Dates and Venue 28 March – 6 April 2012, 8pm (31 March & 6 April 2pm) | NSCU Centre for the Performing Arts, Capilano University
Reviewer Stephanie Johnston
What original 1954 musical production ran for 2,078 performances making it the third longest running in Broadway history that caused Julie Andrew's American stage debut? Oklahoma? No! Chu Chin Chow? Guess again! The Boy Friend? Yes! Nice work. This carefree, light-hearted romantic comedy is set in the roaring twenties.
The musical stars Polly (Julia Ullrich) who is studying at Mlle Dubonnet(Rose McNeil) Finishing School in Nice, France. The Villa Caprice is a basic bright set that compliments the costumes well. Polly is paired with a gaggle of girls who dream to be taken to the ball with their hopeful boyfriends. Nancy (Linsday Warnock) is paired with Pierre (Justin Lapena), Fay (Cassandra Piovesan) with Marcel (Theo Budd), Dulcie (Saige Woolley) with Alphonese (Oliver Castillo) and Maisie (Cassady Ranford) with the all-American Bobby (Dustin Hovey).
The scene opens with Polly musing over a letter from her (imaginary) boyfriend in Paris to the other girls from the school. In truth, she is sending the letters to herself as her father, Percival Browne, (Sky Kao) will not allow her to date for risk of stealing her fortune. The girls are all in navy cardigans, grey skirts and scarves with white blouses and all hold their own in terms of dance footwork and stage movement.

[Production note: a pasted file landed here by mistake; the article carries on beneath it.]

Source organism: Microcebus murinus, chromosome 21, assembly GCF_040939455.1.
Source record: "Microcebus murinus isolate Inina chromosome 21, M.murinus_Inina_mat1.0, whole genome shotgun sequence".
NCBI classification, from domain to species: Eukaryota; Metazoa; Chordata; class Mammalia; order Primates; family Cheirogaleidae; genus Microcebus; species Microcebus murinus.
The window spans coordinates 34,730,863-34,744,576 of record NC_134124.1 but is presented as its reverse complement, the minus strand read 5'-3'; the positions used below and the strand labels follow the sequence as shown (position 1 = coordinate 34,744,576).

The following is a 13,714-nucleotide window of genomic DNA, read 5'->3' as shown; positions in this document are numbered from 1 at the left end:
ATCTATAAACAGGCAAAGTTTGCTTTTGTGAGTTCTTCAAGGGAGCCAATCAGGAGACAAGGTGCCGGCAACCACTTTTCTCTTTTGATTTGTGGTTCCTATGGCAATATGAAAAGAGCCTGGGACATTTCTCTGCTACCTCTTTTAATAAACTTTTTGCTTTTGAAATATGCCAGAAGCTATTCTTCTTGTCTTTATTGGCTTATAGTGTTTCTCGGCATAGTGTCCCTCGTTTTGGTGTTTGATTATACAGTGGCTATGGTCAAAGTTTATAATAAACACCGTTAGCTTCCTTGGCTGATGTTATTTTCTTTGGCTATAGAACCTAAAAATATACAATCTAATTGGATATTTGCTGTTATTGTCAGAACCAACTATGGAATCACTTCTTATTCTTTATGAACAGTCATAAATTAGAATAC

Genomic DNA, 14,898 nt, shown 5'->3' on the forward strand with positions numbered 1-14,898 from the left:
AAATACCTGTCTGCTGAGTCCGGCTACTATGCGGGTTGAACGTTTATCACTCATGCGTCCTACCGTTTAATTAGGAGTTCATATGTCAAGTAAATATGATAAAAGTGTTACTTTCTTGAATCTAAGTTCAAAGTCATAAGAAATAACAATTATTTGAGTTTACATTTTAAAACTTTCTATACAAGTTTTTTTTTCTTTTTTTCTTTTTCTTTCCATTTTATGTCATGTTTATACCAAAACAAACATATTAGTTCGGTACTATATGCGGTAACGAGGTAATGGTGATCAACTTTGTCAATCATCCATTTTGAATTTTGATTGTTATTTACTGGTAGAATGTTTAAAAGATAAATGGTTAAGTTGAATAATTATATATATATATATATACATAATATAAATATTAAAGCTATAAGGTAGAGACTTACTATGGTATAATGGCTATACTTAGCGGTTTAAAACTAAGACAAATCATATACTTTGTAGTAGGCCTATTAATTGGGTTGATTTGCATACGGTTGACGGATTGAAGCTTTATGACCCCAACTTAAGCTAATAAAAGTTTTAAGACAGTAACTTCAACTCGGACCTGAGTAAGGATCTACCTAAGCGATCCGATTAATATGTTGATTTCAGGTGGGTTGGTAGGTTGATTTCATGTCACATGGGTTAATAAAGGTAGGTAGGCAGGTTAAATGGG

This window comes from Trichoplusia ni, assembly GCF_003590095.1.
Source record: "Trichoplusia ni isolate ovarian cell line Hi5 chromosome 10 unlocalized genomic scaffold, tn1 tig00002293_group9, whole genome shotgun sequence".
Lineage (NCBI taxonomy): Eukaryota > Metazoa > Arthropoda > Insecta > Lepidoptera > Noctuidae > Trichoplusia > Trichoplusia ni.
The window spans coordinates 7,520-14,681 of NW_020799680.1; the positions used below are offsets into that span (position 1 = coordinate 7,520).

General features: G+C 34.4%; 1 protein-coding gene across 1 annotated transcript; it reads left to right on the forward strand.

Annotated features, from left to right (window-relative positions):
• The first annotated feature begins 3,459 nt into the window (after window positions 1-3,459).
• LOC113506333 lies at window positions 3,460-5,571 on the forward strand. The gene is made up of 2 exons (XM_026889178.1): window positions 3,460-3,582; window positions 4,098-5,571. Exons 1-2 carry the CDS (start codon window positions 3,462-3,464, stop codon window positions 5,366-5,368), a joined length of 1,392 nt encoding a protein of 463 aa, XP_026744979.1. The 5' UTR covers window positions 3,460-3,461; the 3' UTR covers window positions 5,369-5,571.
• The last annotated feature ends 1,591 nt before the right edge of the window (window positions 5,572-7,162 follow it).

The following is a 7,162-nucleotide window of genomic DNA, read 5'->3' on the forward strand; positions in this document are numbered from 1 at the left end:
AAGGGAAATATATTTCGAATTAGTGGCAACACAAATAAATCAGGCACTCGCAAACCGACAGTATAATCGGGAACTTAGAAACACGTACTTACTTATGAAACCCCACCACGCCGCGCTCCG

Monsieur Browne enters looking for his daughter, only to run into the headmistress of the school; the two reconnect and realise they are each other’s old flame during the war. Sky is reserved and neutral in his role, not swayed by Mlle Dubonnet’s seduction attempts. Polly enters and meets Tony (Boris Zugic), who is dressed as a messenger boy with a package for Polly. After a great musical number with contemporary Charleston moves, the two agree to attend the ball together. Polly is aware that her father would disapprove of her liking someone of lower financial status than her.
There is a lot of dancing in the play and at one point there is tap dancing. Some of the cast members use character shoes which don’t foster a strong and consistent technique. The weakest number is, “Safety in Numbers”, sung by Masie, as her voice has more volume then song. Later that evening, the ball has started and all of the prospective pairs are in complimentary pair costumes.
A lot of dancing
and socializing amongst the girls and Polly is left wondering what to
do without her beau and her father’s disapproval. Tony enters,
only to reconnect with his parents, and admits to Polly, that he is
from a wealthy family. The two happily agree to engage. Much to our
surprise, all the other girls have been proposed to by their beaus,
and all happily accept at midnight. Even Percival and Mlle Dubonnet
have agreed to rekindle their flame in matrimony! Lord and Lady Brockhurst
are reunited with their son and all is well.
© 2013 Stephanie Johnston